Abortion or favor exchanged

Two countries.
The first country used to have the freedom of abortion for a long time. Its communist regime thought it was good for women to go to work and decide over their own bodies.
The second country did not enjoy such freedom 50 years ago, so the women from this country travelled to the first country in order to execute their freedom. The mutual satisfaction was guaranteed and everybody was very happy. Of course, nobody asked those unwanted children about their say in the matter.
But several years ago something terrible happened - the first country's citizens conquered communism and became liberal, or sometimes even conservative. Clergy regained the moral power and started dictating laws of conduct, making the abortion issue one of the hottest topics in the people's minds and hearts.
And thus the present situation is not friendly for women's rights at all... Those poor persecuted creatures are forced to have their babies no matter what - or to seek some other country to get rid of them.
Enters the second country, since 1970's a paradise for those who are not so keen on living with the consequences of their promiscuity. Abortion is free, popular and easy. Wonderful free women of this second country stretch their friendly and sisterly love towards the oppressed and persecuted women of the first country:
"come, dear sisters, you may have your abortions in our hospitals, we might even pay for the procedure; anyway, we used to go to your country once, so it is only fair that we pay you back now." It is called healthcare.
You do not believe me? Check it for yourself.

Sweden "should offer abortions to foreigners"

Sweden, which already has one of the world's most liberal abortion laws, should loosen restrictions further by allowing non-residents access to the procedure, according to a government-commissioned report published on Monday.

"We suggest that foreign women be allowed to have abortions in Sweden," head of the study Eva Eriksson told reporters in Stockholm.
Read on...

The first country, by the way, is Poland.
Conveniently nobody mentions those children...
Thus says the LORD, your Redeemer, who formed you from the womb: "I am the LORD, who made all things, who alone stretched out the heavens, who spread out the earth by myself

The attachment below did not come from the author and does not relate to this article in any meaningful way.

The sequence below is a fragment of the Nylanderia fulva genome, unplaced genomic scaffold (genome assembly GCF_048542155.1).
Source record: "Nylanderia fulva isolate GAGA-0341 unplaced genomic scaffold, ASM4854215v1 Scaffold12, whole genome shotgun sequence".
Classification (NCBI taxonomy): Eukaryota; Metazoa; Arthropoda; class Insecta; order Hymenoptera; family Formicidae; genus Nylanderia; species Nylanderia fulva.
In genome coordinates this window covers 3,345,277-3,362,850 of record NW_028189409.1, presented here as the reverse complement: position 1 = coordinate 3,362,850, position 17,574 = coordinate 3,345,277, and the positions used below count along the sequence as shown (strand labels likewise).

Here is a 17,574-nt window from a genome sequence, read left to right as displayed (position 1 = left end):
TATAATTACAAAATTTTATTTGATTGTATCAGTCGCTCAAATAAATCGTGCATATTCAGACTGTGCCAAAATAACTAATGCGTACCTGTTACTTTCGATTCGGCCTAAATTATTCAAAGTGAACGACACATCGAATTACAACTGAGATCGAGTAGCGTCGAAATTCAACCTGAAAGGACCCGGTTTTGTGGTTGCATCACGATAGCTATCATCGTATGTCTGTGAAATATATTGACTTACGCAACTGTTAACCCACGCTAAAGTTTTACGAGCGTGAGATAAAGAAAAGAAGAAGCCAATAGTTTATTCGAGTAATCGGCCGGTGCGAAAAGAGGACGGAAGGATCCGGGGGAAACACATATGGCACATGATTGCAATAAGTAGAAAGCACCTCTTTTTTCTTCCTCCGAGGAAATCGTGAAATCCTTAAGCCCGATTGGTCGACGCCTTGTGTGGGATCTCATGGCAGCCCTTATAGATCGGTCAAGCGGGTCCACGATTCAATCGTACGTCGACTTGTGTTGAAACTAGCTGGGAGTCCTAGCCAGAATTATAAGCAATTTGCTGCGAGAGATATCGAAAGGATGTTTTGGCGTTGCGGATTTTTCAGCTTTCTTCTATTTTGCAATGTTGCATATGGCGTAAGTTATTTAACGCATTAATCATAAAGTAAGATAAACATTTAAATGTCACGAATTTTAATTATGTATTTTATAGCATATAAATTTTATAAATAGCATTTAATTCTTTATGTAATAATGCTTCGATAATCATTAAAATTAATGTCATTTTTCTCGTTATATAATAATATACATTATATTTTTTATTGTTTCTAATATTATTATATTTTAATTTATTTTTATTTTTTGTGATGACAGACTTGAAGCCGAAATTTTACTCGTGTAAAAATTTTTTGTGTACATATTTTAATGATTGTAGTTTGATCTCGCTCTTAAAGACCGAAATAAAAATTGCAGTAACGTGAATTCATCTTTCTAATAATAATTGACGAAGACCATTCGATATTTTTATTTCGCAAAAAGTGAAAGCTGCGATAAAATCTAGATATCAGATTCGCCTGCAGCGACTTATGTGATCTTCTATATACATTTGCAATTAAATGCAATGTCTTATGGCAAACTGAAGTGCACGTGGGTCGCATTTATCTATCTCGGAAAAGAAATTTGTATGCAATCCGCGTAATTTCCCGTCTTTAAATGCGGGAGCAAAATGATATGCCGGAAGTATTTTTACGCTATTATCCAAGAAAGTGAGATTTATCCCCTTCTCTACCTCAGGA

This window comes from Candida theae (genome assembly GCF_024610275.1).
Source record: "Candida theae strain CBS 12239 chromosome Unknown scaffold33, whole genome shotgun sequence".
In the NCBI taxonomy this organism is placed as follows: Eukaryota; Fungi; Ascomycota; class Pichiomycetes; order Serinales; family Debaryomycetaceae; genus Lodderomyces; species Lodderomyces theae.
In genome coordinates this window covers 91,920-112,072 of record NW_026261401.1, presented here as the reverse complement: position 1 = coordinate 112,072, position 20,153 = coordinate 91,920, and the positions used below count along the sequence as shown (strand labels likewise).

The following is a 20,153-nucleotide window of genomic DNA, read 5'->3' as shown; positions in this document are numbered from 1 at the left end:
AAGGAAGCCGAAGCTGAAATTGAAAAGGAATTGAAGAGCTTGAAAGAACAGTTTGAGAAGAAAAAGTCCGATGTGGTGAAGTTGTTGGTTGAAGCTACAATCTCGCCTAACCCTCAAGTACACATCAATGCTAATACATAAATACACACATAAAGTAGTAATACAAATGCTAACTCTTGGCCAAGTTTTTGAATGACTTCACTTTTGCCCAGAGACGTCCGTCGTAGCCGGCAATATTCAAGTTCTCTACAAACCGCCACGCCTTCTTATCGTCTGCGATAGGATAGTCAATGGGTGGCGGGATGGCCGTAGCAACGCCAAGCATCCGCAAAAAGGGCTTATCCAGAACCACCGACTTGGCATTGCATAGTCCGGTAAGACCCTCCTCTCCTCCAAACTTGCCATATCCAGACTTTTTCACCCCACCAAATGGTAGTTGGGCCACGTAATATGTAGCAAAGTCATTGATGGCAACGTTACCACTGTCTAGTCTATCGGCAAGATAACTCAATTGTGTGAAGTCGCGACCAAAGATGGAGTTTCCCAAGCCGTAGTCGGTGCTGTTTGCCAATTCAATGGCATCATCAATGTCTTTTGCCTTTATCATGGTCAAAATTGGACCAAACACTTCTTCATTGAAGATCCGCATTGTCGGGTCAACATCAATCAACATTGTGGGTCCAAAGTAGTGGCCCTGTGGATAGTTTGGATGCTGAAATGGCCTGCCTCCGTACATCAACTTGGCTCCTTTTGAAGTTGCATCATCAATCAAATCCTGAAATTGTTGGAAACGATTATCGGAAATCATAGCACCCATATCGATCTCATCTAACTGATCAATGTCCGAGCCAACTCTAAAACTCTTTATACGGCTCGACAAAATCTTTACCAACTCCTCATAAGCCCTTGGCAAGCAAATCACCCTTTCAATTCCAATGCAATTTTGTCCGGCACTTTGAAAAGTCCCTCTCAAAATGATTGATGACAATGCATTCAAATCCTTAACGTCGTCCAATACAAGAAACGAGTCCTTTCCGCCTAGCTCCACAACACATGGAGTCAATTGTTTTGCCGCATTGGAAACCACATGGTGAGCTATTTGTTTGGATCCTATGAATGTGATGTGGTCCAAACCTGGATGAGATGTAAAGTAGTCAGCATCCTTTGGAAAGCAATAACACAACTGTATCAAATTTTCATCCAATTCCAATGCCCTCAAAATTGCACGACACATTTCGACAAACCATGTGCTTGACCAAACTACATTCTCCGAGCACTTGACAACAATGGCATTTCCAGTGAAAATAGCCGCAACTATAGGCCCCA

(Isa 44:24)

We are about to commemorate our Lord being born as a man. We should be even more happy knowing that abortion was not something anybody considered as a possibility of covering Mary's presumed sin...

Friday, December 22, 2006

Wishes 2 days before

Christmas is sooo close.

Have a Nice and Warm and Loving Time, use it to be with your families, to share with your friends, to give to the needy.
Use it to study your Bible with your dear brothers and sisters; use it to have some well-deserved rest.

Joy to the World!

An observation of a Reformed Christian

I have, thanks to God's guidance and mercy, found the sound and clear doctrinal way to His Truth. It took me only a few months to grasp the basic notions and avoid the pitfalls of deception. The more I listen, read and learn, the more convinced I become of God's unmistaken providence in bringing me to Him. To the right faith, to the right church, to life.
At the same time I watch with shock how many various denominations and churches falter and fall away from the Word of God. The best place to read about it is Slice of Laodicea.

This observation makes me tremble with even greater thankfulness for God's unveiled wisdom towards many. I can hardly believe that my insignificant being was noticed and saved...
Somebody once said this about salvation and the effects of amazement it produces:
"you are saved; get over it and go on now as a Christian".
Although I agree with the latter part of this statement, the 'get-over-it' part seems impossible to me. I do not think I will ever be able to get over it.
Someone might ask: so how can a person know which church to choose, which way to go, in order not to make a mistake? Well, a person cannot know, and as long as a person depends on himself, things will not work out right. But:
But Jesus looked at them and said, "With man this is impossible, but with God all things are possible."